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Home / Neighborhood / San Gabriel Valley / Pasadena Independent / Pasadena Sued for Embezzlement Scandal

Pasadena Sued for Embezzlement Scandal

by Pasadena Independent
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City Manager Michael Beck from a recent council meeting - Photo by Terry Miller

City Manager Michael Beck from a recent council meeting – Photo by Terry Miller

By Nick Kipley

During the public comment section of the Tuesday night City Council meeting James Lomako and his attorney, Philip E. Koebel, filed a class action complaint against the City of Pasadena, City Clerk Mark Jomsky, City Manager Michael Beck, City Attorney Michele Bagneris, as well as Councilmembers Margaret McAustin of Pasadena’s 2nd District, Gene Masuda of Pasadena’s 4th district and Steve Madison of Pasadena’s 6th district.
The lawsuit was filed on the 20th of this month on the grounds that the above mentioned city officials knew of the embezzlement of $6.5 million dollars by Danny Ray Wooten “as early as May 28, 2014, and possibly before and certainly as of November 11, 2014 and they acted together to keep the public uninformed until December 30, 2014.”
The document states that Mr. Lomako and his legal counsel Koebel believe that in late May 2014 or in early June 2014, Defendant (City Manager) Michael Beck and/or defendant (City Attorney) Michele Bagneris voluntarily issued a “gag order” regarding the DA’s investigation and the KPMG Audit to all City department heads and to the Mayor and the City Councilmembers.
The lawsuit also claims that the Defendants “acting under color of law have violated and will violate [28 U.S.C. §§ 1331(a), 1343(3), 1343(4),] 42 U.S.C. § 1983, 1988 [and the First, Fifth and Fourteenth Amendment of the United States Constitution,]” given that, inherent within all American Citizen’s First Amendment Right to petition the government for redress and grievances, “There is no meaning to a right to petition the government where the government willfully shields the public from viewing information that may not give rise to grievances.”
In addition, Mr. Lomako and Koebel believe that this “gag order” would have effectively and deliberately concealed KPMG’s audit from the public from when it was completed on the 11th of November to when the scandal finally broke on the 30th of December, last year.
The reason that the November 11th date is important is because that date lies just before the November 17, 2014 – December 12, 2014 window in which nominations for the quadrennial municipal elections are made.
The complaint filed by Mr. Lomako and his attorney points out that because the public wasn’t informed of the scandal before the cut off for these elections, Councilmembers Masuda, McAustin, and Madison were able to run unopposed for reelection to the City Council.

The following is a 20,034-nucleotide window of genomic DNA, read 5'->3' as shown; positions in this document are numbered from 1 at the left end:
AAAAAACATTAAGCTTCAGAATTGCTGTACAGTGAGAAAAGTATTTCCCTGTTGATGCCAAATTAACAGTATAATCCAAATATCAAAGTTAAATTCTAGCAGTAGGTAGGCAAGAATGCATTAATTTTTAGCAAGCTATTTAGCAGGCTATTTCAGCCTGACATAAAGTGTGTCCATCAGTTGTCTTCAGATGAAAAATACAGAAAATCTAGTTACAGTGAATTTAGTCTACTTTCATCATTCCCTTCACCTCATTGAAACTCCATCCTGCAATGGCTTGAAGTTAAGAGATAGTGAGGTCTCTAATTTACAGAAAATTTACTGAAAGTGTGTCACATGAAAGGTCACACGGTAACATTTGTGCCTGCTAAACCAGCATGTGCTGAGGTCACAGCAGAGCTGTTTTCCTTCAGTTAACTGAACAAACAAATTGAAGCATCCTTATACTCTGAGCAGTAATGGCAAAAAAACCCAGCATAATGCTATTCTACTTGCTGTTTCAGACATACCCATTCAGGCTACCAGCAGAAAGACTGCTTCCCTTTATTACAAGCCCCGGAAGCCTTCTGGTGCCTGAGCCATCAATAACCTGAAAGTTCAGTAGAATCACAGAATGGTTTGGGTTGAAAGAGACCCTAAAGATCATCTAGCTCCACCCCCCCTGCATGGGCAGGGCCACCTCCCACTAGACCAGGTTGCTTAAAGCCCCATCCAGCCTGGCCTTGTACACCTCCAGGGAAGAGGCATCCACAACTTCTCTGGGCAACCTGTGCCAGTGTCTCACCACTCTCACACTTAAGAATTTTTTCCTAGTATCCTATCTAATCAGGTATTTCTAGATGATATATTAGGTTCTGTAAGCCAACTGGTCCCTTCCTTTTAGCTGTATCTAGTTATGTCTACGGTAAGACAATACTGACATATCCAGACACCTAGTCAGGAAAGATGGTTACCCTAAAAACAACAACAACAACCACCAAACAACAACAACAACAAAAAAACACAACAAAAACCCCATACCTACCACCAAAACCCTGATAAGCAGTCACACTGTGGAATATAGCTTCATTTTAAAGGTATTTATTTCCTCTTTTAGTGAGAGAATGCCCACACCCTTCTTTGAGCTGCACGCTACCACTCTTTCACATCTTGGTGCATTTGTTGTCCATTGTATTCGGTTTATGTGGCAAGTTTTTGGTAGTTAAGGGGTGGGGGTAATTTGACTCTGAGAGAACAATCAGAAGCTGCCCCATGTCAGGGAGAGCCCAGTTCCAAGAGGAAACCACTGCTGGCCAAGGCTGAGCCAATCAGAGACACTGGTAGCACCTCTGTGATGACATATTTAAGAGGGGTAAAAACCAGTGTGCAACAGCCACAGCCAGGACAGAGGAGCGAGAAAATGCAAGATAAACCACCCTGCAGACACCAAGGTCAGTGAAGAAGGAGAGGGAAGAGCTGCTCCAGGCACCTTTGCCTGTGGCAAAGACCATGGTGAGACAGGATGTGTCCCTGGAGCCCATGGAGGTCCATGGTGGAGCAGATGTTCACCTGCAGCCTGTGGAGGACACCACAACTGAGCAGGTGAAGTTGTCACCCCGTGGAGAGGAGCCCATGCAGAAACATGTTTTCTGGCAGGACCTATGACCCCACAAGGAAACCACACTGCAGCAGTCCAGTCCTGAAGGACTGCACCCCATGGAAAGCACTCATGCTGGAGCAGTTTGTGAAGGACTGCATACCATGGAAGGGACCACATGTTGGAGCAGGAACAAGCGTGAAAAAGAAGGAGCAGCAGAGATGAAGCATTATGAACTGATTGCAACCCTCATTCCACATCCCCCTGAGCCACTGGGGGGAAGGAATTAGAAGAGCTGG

“The practical impact of the disclosure delay is that the public was kept unaware of vital public information during the nominations period. By the time it was disclosed to the public, the nominations period was closed …” Section 2.8 of the lawsuit states.
Mr. Lomako’s suit then claims that after hearing this information about the time it took for information about the embezzlement to be released, it was already too late to submit an application to run in his district (2) against incumbent Margaret McAustin.
“[Mr. Lomako], a prior candidate for the District Two Councilmember, alleges that he would have timely filed nomination papers if he had been timely informed of the embezzlement. [Mr. Lomako] is a registered voter with a long-time demonstrated commitment to civic engagement in the city. In 2007, [Mr. Lomako] received 39.1% of the cast votes in the election for District Two Councilmember,” the lawsuit notes.
The document then explains that Mr. Lomako received 29 signatures of registered voters in District Two and took these signatures to City Clerk Mark Jomsky in hopes of jumping into the race against McAustin, but was denied.
In an interview with Mr. Lomako outside the council chamber, he explained that what he hopes to gain from the lawsuit is for the city to cancel the current election and form a special election in which the three councilmembers who ran unopposed but with full knowledge of the scandal could be fought against by political opponents on the grounds and that the current election is an illegal expenditure or waste of taxpayer dollars [Cal. Code Civ. Pro. § 526a].
“It is a disregard for the public’s perception. Not even the public’s input, but the public’s perception as to what’s going on, “ said Koebel, “fundamentally the lawsuit is that Jim Lomako says, ‘It is not sufficient to keep me in the dark for two-hundred and fifteen days—from May 28th until December 30th—because you’re trying to arrest some guy. You don’t get to keep me in the dark for over six and a half million dollars of my money—our money—taxpayer money, because you need to make your case against a guy.’ Anybody reading the audit on November 11th, would’ve been able to slap together a [criminal] complaint by November 12th. Anybody would have done it. A fifth grader would have.’’
Mr. Lomako hopes that the lawsuit will get taxpayers interested in participating in local government again, like they did back in 1994 when citizens worked together to defeat a lawsuit by a real estate firm seeking increased mansionization by forming a General Plan that gave birth to “The Gold Line, the redevelopment only in certain commercial corridors; the Pasadena you see today.”
The Independent would like to remind readers that Pasadena City Council Meetings take place on the 1st, 2nd, and 4th Monday of every month, 6:30 p.m., in the City Council Chambers at City Hall.

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